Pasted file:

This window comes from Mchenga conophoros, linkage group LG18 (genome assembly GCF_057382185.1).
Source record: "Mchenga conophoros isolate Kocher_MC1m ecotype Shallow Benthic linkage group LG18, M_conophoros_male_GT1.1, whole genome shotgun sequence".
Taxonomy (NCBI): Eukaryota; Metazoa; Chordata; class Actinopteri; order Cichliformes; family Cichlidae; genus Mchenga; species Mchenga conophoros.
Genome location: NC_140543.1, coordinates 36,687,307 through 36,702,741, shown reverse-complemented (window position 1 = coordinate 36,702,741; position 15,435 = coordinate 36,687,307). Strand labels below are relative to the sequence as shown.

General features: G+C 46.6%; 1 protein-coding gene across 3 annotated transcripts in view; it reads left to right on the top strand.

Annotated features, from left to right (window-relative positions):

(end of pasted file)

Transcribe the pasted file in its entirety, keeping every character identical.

This window comes from Mchenga conophoros, linkage group LG18 (genome assembly GCF_057382185.1).
Source record: "Mchenga conophoros isolate Kocher_MC1m ecotype Shallow Benthic linkage group LG18, M_conophoros_male_GT1.1, whole genome shotgun sequence".
Taxonomy (NCBI): Eukaryota; Metazoa; Chordata; class Actinopteri; order Cichliformes; family Cichlidae; genus Mchenga; species Mchenga conophoros.
Genome location: NC_140543.1, coordinates 36,687,307 through 36,702,741, shown reverse-complemented (window position 1 = coordinate 36,702,741; position 15,435 = coordinate 36,687,307). Strand labels below are relative to the sequence as shown.

General features: G+C 46.6%; 1 protein-coding gene across 3 annotated transcripts in view; it reads left to right on the top strand.

Annotated features, from left to right (window-relative positions):